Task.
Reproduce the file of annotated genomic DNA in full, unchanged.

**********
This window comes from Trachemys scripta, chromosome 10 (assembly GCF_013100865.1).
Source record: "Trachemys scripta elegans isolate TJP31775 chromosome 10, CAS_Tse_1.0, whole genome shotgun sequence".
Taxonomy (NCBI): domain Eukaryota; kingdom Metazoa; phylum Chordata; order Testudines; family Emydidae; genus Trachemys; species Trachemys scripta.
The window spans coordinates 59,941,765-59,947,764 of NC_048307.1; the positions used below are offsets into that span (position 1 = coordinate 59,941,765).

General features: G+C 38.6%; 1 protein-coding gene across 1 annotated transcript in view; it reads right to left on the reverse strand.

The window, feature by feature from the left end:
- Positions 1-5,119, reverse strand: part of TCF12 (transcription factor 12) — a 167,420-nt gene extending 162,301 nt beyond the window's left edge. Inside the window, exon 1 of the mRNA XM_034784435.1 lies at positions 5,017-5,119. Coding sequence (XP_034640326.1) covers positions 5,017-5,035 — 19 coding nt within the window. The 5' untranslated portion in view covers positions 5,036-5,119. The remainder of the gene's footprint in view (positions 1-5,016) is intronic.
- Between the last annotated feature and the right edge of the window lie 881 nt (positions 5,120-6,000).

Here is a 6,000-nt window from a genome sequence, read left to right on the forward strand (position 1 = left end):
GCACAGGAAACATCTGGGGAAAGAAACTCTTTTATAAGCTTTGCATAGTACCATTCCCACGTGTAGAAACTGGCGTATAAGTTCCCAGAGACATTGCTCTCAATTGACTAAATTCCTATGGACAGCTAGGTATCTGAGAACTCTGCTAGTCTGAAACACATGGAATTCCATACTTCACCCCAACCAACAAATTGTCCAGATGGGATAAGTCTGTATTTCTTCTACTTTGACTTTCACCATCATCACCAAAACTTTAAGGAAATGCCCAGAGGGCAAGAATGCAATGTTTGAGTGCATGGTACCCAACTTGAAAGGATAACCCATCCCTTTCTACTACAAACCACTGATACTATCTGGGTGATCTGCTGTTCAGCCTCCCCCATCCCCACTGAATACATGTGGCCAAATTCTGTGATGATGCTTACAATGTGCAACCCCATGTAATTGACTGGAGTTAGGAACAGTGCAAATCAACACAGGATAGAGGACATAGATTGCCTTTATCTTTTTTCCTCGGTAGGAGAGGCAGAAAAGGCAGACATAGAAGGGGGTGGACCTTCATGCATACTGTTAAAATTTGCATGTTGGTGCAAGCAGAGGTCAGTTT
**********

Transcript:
This window comes from Trachemys scripta, chromosome 10 (assembly GCF_013100865.1).
Source record: "Trachemys scripta elegans isolate TJP31775 chromosome 10, CAS_Tse_1.0, whole genome shotgun sequence".
Taxonomy (NCBI): domain Eukaryota; kingdom Metazoa; phylum Chordata; order Testudines; family Emydidae; genus Trachemys; species Trachemys scripta.
The window spans coordinates 59,941,765-59,947,764 of NC_048307.1; the positions used below are offsets into that span (position 1 = coordinate 59,941,765).

General features: G+C 38.6%; 1 protein-coding gene across 1 annotated transcript in view; it reads right to left on the reverse strand.

The window, feature by feature from the left end:
- Positions 1-5,119, reverse strand: part of TCF12 (transcription factor 12) — a 167,420-nt gene extending 162,301 nt beyond the window's left edge. Inside the window, exon 1 of the mRNA XM_034784435.1 lies at positions 5,017-5,119. Coding sequence (XP_034640326.1) covers positions 5,017-5,035 — 19 coding nt within the window. The 5' untranslated portion in view covers positions 5,036-5,119. The remainder of the gene's footprint in view (positions 1-5,016) is intronic.
- Between the last annotated feature and the right edge of the window lie 881 nt (positions 5,120-6,000).

Here is a 6,000-nt window from a genome sequence, read left to right on the forward strand (position 1 = left end):
GCACAGGAAACATCTGGGGAAAGAAACTCTTTTATAAGCTTTGCATAGTACCATTCCCACGTGTAGAAACTGGCGTATAAGTTCCCAGAGACATTGCTCTCAATTGACTAAATTCCTATGGACAGCTAGGTATCTGAGAACTCTGCTAGTCTGAAACACATGGAATTCCATACTTCACCCCAACCAACAAATTGTCCAGATGGGATAAGTCTGTATTTCTTCTACTTTGACTTTCACCATCATCACCAAAACTTTAAGGAAATGCCCAGAGGGCAAGAATGCAATGTTTGAGTGCATGGTACCCAACTTGAAAGGATAACCCATCCCTTTCTACTACAAACCACTGATACTATCTGGGTGATCTGCTGTTCAGCCTCCCCCATCCCCACTGAATACATGTGGCCAAATTCTGTGATGATGCTTACAATGTGCAACCCCATGTAATTGACTGGAGTTAGGAACAGTGCAAATCAACACAGGATAGAGGACATAGATTGCCTTTATCTTTTTTCCTCGGTAGGAGAGGCAGAAAAGGCAGACATAGAAGGGGGTGGACCTTCATGCATACTGTTAAAATTTGCATGTTGGTGCAAGCAGAGGTCAGTTT